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Imaging Center – CT & MRI

//Imaging Center – CT & MRI
Imaging Center – CT & MRI 2017-12-21T14:41:57+00:00

CT Scan – Computed Tomography

An accurate diagnosis of your pet’s underlying health issue can help lead to successful treatment options. Veterinary CT Scans are useful in the diagnosis of a wide variety of problems that occur in our veterinary patients, and they are ideal to view the internal structures of your pet such as:

  • Lungs
  • Nasal disease
  • Ear canal disorders
  • Dental disease
  • Evaluation of abdominal organs
  • Orthopedic conditions
  • Spine and spinal cord disorders with the aid of contrast dye
  • Soft tissue tumors
  • Myelography

About the Optima CT 520

  • 16-Slice Helical CT
  • Faster Scanning Time
  • Your pet will be under anesthesia for a shorter amount of time, or potentially not at all by using sedation
  • High Resolution Scans
  • Results in hour(s), not days
  • The same human-grade technology as at prestigious hospitals

If you think that your pet may benefit from the Imaging Center at University Veterinary Specialists, please contact our pet hospital in Pittsburgh at 724-717-CARE (2273).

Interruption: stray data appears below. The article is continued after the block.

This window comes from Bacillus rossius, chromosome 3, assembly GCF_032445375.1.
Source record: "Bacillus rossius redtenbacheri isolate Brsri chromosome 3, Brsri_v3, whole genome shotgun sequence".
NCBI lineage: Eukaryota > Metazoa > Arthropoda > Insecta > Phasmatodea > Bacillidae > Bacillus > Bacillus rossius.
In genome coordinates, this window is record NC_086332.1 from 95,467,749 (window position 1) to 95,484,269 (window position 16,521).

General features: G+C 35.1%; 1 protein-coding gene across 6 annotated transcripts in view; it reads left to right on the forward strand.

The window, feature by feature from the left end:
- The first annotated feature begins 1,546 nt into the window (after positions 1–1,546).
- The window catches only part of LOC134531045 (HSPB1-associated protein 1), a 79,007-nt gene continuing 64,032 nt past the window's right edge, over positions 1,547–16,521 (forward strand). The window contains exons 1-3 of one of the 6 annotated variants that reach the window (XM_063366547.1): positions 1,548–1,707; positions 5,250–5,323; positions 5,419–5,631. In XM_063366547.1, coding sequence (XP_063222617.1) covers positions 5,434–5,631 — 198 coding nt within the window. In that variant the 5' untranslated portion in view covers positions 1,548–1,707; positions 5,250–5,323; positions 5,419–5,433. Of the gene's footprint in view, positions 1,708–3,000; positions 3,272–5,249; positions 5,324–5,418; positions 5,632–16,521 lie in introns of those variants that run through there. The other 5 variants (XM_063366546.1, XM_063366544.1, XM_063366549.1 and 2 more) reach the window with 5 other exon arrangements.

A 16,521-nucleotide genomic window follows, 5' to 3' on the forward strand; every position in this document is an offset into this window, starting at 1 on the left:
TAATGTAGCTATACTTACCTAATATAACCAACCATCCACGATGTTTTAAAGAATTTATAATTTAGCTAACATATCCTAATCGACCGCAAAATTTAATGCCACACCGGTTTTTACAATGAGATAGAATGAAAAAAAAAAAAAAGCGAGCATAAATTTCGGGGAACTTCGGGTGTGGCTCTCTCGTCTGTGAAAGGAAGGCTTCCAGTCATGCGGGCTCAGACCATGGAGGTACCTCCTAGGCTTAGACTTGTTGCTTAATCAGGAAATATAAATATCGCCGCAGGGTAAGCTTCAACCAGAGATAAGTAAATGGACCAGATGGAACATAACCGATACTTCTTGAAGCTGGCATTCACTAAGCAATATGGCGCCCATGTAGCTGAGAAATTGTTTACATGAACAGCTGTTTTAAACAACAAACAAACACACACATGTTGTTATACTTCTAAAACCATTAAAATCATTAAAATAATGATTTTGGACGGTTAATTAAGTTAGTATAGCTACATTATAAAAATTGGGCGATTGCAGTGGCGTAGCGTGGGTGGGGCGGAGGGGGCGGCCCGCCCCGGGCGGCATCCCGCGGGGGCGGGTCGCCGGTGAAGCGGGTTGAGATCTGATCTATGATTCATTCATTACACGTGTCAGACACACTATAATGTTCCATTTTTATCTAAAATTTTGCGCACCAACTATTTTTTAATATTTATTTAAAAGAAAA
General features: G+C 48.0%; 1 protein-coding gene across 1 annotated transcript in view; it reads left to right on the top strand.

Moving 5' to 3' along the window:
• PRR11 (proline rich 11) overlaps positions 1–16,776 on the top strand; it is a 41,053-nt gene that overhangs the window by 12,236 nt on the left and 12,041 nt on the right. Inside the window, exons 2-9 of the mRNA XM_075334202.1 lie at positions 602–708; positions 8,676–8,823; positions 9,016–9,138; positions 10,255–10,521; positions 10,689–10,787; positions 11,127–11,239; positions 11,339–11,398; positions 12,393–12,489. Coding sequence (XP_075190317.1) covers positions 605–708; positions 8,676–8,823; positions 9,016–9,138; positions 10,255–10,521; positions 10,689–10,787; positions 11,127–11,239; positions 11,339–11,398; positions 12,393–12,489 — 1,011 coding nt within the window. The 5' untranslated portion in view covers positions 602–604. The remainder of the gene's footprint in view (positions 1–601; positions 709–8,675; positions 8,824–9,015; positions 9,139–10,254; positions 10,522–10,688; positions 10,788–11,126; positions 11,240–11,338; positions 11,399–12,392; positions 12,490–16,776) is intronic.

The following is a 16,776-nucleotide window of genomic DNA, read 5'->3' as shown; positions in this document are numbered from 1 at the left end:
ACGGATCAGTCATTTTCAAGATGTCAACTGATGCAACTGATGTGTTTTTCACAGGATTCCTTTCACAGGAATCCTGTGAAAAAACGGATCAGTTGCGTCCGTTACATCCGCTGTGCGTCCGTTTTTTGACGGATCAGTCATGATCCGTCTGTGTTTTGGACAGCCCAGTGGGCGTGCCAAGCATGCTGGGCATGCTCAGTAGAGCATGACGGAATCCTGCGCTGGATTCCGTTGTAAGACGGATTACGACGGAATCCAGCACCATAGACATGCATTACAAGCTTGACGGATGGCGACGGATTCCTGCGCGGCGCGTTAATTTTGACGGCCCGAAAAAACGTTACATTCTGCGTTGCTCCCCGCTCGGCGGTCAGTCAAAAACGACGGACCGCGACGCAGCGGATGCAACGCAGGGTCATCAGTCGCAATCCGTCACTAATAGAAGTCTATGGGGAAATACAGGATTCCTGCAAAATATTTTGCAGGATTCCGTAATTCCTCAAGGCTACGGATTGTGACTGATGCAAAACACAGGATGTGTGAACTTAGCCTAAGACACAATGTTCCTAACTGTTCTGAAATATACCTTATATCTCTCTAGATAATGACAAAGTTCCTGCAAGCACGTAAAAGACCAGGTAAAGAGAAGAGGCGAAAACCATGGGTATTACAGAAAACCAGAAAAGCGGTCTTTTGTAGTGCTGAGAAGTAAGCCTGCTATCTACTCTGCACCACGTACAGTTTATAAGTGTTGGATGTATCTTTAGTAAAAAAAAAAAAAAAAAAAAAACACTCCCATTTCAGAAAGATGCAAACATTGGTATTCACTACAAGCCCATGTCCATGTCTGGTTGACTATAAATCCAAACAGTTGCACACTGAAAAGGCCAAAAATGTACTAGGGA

MRI Scan – Magnetic Resonance Imaging

What is MRI?

Magnetic resonance imaging (MRI) is a sophisticated computerized imaging technique. MRI is used to create images with extraordinary detail of the body or brain by applying nuclear magnetic resonance phenomena. The distribution of hydrogen nuclei (protons), found in cellular water, depends on the tissue type and whether or not the tissue is healthy or diseased.  The image is produced then displayed on a gray scale from black to bright white. The contrast in the image provides the optimum difference between light and dark regions of the tissue or organ to help the veterinarian detect lesions, such as a tumor.

How is MRI used?

Soft tissue, such as internal organs, is relatively transparent to X-rays, limiting the practical application of other imaging modalities such as CT. MRI, however, has excellent sensitivity for these tissues with 100% increase in soft tissue resolution compared to it’s closest competitor CT. MRI has the additional benefit of not using ionizing radiation. The superior clarity of the images, particularly of the brain, combined with its non invasive nature led to its quick acceptance.

MRI in Veterinary Medicine

Until recently MRI has had limited application in veterinary medicine, primarily due to the expense of the imaging unit and associated computer needs, as well as the requirement for specially constructed rooms to house the units. Most veterinary facilities rely on older, used equipment. Our new, state-of-the-art, midfield Magnus MRI scanner will ensure a safe, efficient, fast scan.

About the Magnus AIP Vet-MRI

  • The FIRST pet-specific mid-field strength MRI in the country
  • Open magnet for easier patient access
  • Safe noise levels (50dB), compared to up to 120dB of high-field machines
  • High quality images
  • Veterinary-specific software – we don’t try and make human software work for animals